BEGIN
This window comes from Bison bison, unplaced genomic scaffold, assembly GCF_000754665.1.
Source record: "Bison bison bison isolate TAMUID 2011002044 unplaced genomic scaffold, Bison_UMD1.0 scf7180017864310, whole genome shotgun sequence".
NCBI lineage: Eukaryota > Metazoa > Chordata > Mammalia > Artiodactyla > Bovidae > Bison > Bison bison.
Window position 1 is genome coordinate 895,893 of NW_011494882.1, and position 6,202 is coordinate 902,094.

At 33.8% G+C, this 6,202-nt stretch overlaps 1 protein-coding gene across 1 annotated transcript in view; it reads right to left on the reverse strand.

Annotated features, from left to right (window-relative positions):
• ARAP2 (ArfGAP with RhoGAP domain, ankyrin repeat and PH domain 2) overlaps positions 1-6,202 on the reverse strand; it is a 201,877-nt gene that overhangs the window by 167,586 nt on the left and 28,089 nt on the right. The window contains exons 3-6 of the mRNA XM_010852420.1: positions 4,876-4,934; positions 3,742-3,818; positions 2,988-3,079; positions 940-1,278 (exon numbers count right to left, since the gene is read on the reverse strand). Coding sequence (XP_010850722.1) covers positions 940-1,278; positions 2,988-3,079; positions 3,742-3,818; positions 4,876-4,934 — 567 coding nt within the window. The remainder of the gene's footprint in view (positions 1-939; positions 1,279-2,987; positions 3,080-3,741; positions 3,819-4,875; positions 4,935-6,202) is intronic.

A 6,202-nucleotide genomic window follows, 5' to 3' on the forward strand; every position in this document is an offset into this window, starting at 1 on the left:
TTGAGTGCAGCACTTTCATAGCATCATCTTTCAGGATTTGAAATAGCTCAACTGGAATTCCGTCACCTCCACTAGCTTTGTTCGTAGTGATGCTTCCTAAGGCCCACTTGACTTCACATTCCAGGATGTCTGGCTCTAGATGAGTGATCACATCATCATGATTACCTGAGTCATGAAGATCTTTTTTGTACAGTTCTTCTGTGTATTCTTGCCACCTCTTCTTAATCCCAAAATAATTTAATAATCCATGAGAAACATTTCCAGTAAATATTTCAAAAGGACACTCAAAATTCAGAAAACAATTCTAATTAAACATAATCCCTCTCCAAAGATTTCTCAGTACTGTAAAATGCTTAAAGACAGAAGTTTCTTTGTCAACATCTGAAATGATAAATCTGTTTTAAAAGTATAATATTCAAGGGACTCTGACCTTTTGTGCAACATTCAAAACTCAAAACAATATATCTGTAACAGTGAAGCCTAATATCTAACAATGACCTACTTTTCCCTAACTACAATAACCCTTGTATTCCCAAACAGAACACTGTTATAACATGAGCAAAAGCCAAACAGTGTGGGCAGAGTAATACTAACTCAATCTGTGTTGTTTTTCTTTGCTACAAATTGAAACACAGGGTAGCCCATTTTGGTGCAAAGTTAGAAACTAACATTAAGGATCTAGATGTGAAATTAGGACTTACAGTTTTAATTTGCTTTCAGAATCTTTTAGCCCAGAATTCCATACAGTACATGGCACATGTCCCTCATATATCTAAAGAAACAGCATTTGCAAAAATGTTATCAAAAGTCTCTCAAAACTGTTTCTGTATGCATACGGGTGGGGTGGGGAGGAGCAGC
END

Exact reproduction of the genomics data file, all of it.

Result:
This window comes from Bison bison, unplaced genomic scaffold, assembly GCF_000754665.1.
Source record: "Bison bison bison isolate TAMUID 2011002044 unplaced genomic scaffold, Bison_UMD1.0 scf7180017864310, whole genome shotgun sequence".
NCBI lineage: Eukaryota > Metazoa > Chordata > Mammalia > Artiodactyla > Bovidae > Bison > Bison bison.
Window position 1 is genome coordinate 895,893 of NW_011494882.1, and position 6,202 is coordinate 902,094.

At 33.8% G+C, this 6,202-nt stretch overlaps 1 protein-coding gene across 1 annotated transcript in view; it reads right to left on the reverse strand.

Annotated features, from left to right (window-relative positions):
• ARAP2 (ArfGAP with RhoGAP domain, ankyrin repeat and PH domain 2) overlaps positions 1-6,202 on the reverse strand; it is a 201,877-nt gene that overhangs the window by 167,586 nt on the left and 28,089 nt on the right. The window contains exons 3-6 of the mRNA XM_010852420.1: positions 4,876-4,934; positions 3,742-3,818; positions 2,988-3,079; positions 940-1,278 (exon numbers count right to left, since the gene is read on the reverse strand). Coding sequence (XP_010850722.1) covers positions 940-1,278; positions 2,988-3,079; positions 3,742-3,818; positions 4,876-4,934 — 567 coding nt within the window. The remainder of the gene's footprint in view (positions 1-939; positions 1,279-2,987; positions 3,080-3,741; positions 3,819-4,875; positions 4,935-6,202) is intronic.

A 6,202-nucleotide genomic window follows, 5' to 3' on the forward strand; every position in this document is an offset into this window, starting at 1 on the left:
TTGAGTGCAGCACTTTCATAGCATCATCTTTCAGGATTTGAAATAGCTCAACTGGAATTCCGTCACCTCCACTAGCTTTGTTCGTAGTGATGCTTCCTAAGGCCCACTTGACTTCACATTCCAGGATGTCTGGCTCTAGATGAGTGATCACATCATCATGATTACCTGAGTCATGAAGATCTTTTTTGTACAGTTCTTCTGTGTATTCTTGCCACCTCTTCTTAATCCCAAAATAATTTAATAATCCATGAGAAACATTTCCAGTAAATATTTCAAAAGGACACTCAAAATTCAGAAAACAATTCTAATTAAACATAATCCCTCTCCAAAGATTTCTCAGTACTGTAAAATGCTTAAAGACAGAAGTTTCTTTGTCAACATCTGAAATGATAAATCTGTTTTAAAAGTATAATATTCAAGGGACTCTGACCTTTTGTGCAACATTCAAAACTCAAAACAATATATCTGTAACAGTGAAGCCTAATATCTAACAATGACCTACTTTTCCCTAACTACAATAACCCTTGTATTCCCAAACAGAACACTGTTATAACATGAGCAAAAGCCAAACAGTGTGGGCAGAGTAATACTAACTCAATCTGTGTTGTTTTTCTTTGCTACAAATTGAAACACAGGGTAGCCCATTTTGGTGCAAAGTTAGAAACTAACATTAAGGATCTAGATGTGAAATTAGGACTTACAGTTTTAATTTGCTTTCAGAATCTTTTAGCCCAGAATTCCATACAGTACATGGCACATGTCCCTCATATATCTAAAGAAACAGCATTTGCAAAAATGTTATCAAAAGTCTCTCAAAACTGTTTCTGTATGCATACGGGTGGGGTGGGGAGGAGCAGC